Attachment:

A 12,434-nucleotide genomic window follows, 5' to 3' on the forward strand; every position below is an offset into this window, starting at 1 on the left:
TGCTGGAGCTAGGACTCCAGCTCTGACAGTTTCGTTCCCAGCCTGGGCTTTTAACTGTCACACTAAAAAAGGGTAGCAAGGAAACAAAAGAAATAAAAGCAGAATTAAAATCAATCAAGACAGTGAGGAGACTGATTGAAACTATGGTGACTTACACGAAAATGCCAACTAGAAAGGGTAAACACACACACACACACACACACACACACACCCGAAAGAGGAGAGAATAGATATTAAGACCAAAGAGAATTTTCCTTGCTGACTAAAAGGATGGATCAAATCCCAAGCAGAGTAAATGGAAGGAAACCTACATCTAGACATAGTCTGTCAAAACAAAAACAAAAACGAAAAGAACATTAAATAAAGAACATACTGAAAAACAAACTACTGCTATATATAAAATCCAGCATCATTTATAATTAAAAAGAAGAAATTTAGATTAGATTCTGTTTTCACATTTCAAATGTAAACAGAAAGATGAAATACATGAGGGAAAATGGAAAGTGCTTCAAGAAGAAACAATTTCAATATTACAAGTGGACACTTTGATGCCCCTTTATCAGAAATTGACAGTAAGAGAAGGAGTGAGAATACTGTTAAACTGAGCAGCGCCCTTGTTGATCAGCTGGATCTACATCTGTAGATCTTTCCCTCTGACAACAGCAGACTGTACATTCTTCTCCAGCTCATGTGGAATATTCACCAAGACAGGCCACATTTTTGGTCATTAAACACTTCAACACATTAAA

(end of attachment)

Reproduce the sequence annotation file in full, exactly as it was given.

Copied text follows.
A 12,434-nucleotide genomic window follows, 5' to 3' on the forward strand; every position below is an offset into this window, starting at 1 on the left:
TGCTGGAGCTAGGACTCCAGCTCTGACAGTTTCGTTCCCAGCCTGGGCTTTTAACTGTCACACTAAAAAAGGGTAGCAAGGAAACAAAAGAAATAAAAGCAGAATTAAAATCAATCAAGACAGTGAGGAGACTGATTGAAACTATGGTGACTTACACGAAAATGCCAACTAGAAAGGGTAAACACACACACACACACACACACACACACACCCGAAAGAGGAGAGAATAGATATTAAGACCAAAGAGAATTTTCCTTGCTGACTAAAAGGATGGATCAAATCCCAAGCAGAGTAAATGGAAGGAAACCTACATCTAGACATAGTCTGTCAAAACAAAAACAAAAACGAAAAGAACATTAAATAAAGAACATACTGAAAAACAAACTACTGCTATATATAAAATCCAGCATCATTTATAATTAAAAAGAAGAAATTTAGATTAGATTCTGTTTTCACATTTCAAATGTAAACAGAAAGATGAAATACATGAGGGAAAATGGAAAGTGCTTCAAGAAGAAACAATTTCAATATTACAAGTGGACACTTTGATGCCCCTTTATCAGAAATTGACAGTAAGAGAAGGAGTGAGAATACTGTTAAACTGAGCAGCGCCCTTGTTGATCAGCTGGATCTACATCTGTAGATCTTTCCCTCTGACAACAGCAGACTGTACATTCTTCTCCAGCTCATGTGGAATATTCACCAAGACAGGCCACATTTTTGGTCATTAAACACTTCAACACATTAAA